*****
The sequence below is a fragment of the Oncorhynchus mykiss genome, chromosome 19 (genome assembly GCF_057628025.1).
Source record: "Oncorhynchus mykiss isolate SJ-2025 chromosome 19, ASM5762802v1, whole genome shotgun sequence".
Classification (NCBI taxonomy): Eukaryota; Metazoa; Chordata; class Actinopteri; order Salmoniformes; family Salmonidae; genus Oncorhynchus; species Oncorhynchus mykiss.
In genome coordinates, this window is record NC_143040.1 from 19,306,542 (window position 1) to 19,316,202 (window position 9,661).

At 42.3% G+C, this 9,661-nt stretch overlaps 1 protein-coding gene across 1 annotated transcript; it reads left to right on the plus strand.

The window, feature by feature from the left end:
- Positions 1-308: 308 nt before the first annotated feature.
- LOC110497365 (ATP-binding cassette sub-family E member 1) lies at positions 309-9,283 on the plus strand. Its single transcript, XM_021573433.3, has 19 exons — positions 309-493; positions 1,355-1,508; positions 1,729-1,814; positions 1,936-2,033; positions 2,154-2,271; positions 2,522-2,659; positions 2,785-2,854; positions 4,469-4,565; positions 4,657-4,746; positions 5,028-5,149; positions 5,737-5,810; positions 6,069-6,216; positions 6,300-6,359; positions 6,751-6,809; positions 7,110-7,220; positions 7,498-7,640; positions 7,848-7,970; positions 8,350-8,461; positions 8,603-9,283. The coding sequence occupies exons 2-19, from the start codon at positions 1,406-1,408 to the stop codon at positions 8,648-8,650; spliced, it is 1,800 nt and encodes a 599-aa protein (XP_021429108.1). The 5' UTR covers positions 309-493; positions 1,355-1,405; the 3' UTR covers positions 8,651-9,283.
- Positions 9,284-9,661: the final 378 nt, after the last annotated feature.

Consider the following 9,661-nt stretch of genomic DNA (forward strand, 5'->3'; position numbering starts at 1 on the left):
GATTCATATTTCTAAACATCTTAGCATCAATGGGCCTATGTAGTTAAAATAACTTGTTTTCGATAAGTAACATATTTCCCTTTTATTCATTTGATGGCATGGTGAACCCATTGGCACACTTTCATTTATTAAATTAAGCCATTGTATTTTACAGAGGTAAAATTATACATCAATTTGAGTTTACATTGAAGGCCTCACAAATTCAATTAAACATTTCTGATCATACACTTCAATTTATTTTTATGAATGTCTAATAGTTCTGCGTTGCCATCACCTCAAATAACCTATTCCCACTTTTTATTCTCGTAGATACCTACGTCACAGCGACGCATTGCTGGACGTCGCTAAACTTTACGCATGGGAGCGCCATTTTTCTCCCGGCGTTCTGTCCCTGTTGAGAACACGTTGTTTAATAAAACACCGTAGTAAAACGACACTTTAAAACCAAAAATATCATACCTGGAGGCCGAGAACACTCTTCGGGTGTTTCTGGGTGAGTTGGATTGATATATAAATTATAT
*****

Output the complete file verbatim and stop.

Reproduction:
The sequence below is a fragment of the Oncorhynchus mykiss genome, chromosome 19 (genome assembly GCF_057628025.1).
Source record: "Oncorhynchus mykiss isolate SJ-2025 chromosome 19, ASM5762802v1, whole genome shotgun sequence".
Classification (NCBI taxonomy): Eukaryota; Metazoa; Chordata; class Actinopteri; order Salmoniformes; family Salmonidae; genus Oncorhynchus; species Oncorhynchus mykiss.
In genome coordinates, this window is record NC_143040.1 from 19,306,542 (window position 1) to 19,316,202 (window position 9,661).

At 42.3% G+C, this 9,661-nt stretch overlaps 1 protein-coding gene across 1 annotated transcript; it reads left to right on the plus strand.

The window, feature by feature from the left end:
- Positions 1-308: 308 nt before the first annotated feature.
- LOC110497365 (ATP-binding cassette sub-family E member 1) lies at positions 309-9,283 on the plus strand. Its single transcript, XM_021573433.3, has 19 exons — positions 309-493; positions 1,355-1,508; positions 1,729-1,814; positions 1,936-2,033; positions 2,154-2,271; positions 2,522-2,659; positions 2,785-2,854; positions 4,469-4,565; positions 4,657-4,746; positions 5,028-5,149; positions 5,737-5,810; positions 6,069-6,216; positions 6,300-6,359; positions 6,751-6,809; positions 7,110-7,220; positions 7,498-7,640; positions 7,848-7,970; positions 8,350-8,461; positions 8,603-9,283. The coding sequence occupies exons 2-19, from the start codon at positions 1,406-1,408 to the stop codon at positions 8,648-8,650; spliced, it is 1,800 nt and encodes a 599-aa protein (XP_021429108.1). The 5' UTR covers positions 309-493; positions 1,355-1,405; the 3' UTR covers positions 8,651-9,283.
- Positions 9,284-9,661: the final 378 nt, after the last annotated feature.

Consider the following 9,661-nt stretch of genomic DNA (forward strand, 5'->3'; position numbering starts at 1 on the left):
GATTCATATTTCTAAACATCTTAGCATCAATGGGCCTATGTAGTTAAAATAACTTGTTTTCGATAAGTAACATATTTCCCTTTTATTCATTTGATGGCATGGTGAACCCATTGGCACACTTTCATTTATTAAATTAAGCCATTGTATTTTACAGAGGTAAAATTATACATCAATTTGAGTTTACATTGAAGGCCTCACAAATTCAATTAAACATTTCTGATCATACACTTCAATTTATTTTTATGAATGTCTAATAGTTCTGCGTTGCCATCACCTCAAATAACCTATTCCCACTTTTTATTCTCGTAGATACCTACGTCACAGCGACGCATTGCTGGACGTCGCTAAACTTTACGCATGGGAGCGCCATTTTTCTCCCGGCGTTCTGTCCCTGTTGAGAACACGTTGTTTAATAAAACACCGTAGTAAAACGACACTTTAAAACCAAAAATATCATACCTGGAGGCCGAGAACACTCTTCGGGTGTTTCTGGGTGAGTTGGATTGATATATAAATTATAT